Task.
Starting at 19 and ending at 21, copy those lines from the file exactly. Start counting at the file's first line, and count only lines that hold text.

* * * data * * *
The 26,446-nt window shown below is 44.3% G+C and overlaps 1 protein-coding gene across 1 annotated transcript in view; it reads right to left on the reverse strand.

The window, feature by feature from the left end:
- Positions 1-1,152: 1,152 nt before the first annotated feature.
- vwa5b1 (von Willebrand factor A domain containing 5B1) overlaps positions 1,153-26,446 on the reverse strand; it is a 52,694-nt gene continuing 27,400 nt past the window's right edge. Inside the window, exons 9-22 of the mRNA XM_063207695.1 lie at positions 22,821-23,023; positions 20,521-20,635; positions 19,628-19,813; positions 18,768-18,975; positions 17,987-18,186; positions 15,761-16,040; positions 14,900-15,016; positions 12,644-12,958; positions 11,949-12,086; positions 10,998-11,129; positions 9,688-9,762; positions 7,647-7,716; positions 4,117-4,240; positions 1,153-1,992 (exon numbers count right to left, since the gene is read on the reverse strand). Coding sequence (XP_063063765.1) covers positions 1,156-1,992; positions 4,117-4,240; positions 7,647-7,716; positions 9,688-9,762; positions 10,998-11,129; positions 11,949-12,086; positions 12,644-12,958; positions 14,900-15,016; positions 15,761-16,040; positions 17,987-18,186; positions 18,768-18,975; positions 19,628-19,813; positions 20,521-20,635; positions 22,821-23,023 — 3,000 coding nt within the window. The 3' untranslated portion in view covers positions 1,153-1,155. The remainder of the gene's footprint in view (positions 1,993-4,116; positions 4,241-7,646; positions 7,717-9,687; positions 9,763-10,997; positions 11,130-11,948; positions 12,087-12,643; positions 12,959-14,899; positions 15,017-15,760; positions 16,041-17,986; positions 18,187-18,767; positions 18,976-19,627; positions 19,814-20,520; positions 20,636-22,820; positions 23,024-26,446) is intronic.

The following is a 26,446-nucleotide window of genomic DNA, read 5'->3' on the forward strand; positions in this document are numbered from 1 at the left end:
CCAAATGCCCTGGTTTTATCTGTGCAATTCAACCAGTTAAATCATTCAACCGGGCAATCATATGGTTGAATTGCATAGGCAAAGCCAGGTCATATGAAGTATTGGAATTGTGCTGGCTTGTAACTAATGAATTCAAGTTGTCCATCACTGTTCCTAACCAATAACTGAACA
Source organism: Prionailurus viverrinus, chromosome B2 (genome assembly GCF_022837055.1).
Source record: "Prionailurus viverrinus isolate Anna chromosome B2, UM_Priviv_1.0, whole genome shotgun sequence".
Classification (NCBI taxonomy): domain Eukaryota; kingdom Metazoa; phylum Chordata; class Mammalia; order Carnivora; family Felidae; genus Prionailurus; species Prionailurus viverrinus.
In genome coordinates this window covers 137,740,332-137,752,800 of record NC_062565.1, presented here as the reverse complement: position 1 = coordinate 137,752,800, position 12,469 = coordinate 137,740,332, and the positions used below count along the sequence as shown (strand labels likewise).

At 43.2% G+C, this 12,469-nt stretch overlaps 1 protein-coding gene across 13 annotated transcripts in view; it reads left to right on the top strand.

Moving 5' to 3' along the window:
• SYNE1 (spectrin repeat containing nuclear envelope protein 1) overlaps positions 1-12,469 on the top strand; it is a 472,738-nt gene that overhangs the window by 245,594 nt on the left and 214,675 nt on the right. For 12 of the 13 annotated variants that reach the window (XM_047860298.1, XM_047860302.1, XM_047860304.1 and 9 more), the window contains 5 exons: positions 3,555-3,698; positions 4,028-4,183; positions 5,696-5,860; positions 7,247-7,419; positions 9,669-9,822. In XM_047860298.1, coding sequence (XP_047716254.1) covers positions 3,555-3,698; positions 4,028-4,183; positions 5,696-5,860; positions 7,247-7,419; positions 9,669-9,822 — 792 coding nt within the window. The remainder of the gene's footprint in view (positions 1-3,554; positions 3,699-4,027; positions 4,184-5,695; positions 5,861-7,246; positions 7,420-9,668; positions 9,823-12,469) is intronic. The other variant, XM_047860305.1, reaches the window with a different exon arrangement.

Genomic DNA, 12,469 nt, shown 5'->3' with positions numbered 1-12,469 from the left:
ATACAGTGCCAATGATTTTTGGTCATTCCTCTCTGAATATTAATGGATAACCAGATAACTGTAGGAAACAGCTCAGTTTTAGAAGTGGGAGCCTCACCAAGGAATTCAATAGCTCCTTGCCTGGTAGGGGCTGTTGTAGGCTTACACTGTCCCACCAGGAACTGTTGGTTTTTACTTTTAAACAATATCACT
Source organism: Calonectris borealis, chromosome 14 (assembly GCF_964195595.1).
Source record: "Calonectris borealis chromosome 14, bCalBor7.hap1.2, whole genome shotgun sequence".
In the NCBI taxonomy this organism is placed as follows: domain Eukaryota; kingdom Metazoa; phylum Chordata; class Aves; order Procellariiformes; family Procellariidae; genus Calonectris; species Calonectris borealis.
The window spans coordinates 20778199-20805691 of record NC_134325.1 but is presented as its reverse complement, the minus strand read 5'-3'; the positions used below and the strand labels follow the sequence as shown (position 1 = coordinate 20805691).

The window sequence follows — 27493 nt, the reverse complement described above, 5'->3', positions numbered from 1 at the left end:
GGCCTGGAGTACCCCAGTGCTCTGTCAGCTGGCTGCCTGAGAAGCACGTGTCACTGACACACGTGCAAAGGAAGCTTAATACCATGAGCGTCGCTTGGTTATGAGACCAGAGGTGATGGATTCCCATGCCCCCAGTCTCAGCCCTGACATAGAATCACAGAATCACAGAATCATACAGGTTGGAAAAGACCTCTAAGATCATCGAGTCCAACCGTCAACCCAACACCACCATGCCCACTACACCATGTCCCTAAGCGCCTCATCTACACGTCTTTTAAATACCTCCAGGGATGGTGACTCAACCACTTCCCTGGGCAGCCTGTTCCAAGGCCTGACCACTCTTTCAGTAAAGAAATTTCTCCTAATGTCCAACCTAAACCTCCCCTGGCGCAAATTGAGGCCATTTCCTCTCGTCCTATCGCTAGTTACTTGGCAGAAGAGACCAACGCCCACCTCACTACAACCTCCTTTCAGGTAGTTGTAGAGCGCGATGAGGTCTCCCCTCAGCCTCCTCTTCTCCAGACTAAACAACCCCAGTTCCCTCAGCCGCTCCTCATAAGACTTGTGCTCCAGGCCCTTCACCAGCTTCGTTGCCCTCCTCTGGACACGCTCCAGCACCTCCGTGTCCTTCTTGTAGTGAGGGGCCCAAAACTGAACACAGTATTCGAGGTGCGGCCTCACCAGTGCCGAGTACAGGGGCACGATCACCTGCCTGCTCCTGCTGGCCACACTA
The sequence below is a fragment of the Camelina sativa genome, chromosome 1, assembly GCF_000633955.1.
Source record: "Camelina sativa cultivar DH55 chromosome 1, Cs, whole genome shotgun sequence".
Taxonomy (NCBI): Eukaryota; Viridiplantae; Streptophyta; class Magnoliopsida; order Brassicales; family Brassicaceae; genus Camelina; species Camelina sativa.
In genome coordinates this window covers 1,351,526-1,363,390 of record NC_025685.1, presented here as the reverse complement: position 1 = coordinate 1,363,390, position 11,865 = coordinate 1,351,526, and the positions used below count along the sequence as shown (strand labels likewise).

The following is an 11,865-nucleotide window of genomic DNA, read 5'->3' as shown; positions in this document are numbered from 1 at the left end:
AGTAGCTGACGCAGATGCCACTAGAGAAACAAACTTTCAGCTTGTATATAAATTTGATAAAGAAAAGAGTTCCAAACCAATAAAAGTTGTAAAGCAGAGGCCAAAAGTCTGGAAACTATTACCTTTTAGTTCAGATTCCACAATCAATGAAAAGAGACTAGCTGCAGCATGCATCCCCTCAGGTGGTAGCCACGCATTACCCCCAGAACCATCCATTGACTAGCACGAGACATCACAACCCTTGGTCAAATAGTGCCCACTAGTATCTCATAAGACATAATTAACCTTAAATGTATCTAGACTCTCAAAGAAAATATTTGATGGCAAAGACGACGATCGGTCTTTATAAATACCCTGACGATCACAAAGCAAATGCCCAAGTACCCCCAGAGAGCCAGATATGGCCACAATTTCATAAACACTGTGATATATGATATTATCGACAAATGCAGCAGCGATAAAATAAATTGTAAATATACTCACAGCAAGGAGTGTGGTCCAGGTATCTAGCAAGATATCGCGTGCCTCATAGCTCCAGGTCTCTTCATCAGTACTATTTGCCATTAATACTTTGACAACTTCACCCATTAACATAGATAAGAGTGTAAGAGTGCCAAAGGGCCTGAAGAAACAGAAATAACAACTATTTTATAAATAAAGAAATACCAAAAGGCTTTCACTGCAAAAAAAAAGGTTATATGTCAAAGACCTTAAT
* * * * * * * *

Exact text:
The window spans coordinates 20778199-20805691 of record NC_134325.1 but is presented as its reverse complement, the minus strand read 5'-3'; the positions used below and the strand labels follow the sequence as shown (position 1 = coordinate 20805691).

The window sequence follows — 27493 nt, the reverse complement described above, 5'->3', positions numbered from 1 at the left end:
GGCCTGGAGTACCCCAGTGCTCTGTCAGCTGGCTGCCTGAGAAGCACGTGTCACTGACACACGTGCAAAGGAAGCTTAATACCATGAGCGTCGCTTGGTTATGAGACCAGAGGTGATGGATTCCCATGCCCCCAGTCTCAGCCCTGACATAGAATCACAGAATCACAGAATCATACAGGTTGGAAAAGACCTCTAAGATCATCGAGTCCAACCGTCAACCCAACACCACCATGCCCACTACACCATGTCCCTAAGCGCCTCATCTACACGTCTTTTAAATACCTCCAGGGATGGTGACTCAACCACTTCCCTGGGCAGCCTGTTCCAAGGCCTGACCACTCTTTCAGTAAAGAAATTTCTCCTAATGTCCAACCTAAACCTCCCCTGGCGCAAATTGAGGCCATTTCCTCTCGTCCTATCGCTAGTTACTTGGCAGAAGAGACCAACGCCCACCTCACTACAACCTCCTTTCAGGTAGTTGTAGAGCGCGATGAGGTCTCCCCTCAGCCTCCTCTTCTCCAGACTAAACAACCCCAGTTCCCTCAGCCGCTCCTCATAAGACTTGTGCTCCAGGCCCTTCACCAGCTTCGTTGCCCTCCTCTGGACACGCTCCAGCACCTCCGTGTCCTTCTTGTAGTGAGGGGCCCAAAACTGAACACAGTATTCGAGGTGCGGCCTCACCAGTGCCGAGTACAGGGGCACGATCACCTGCCTGCTCCTGCTGGCCACACTA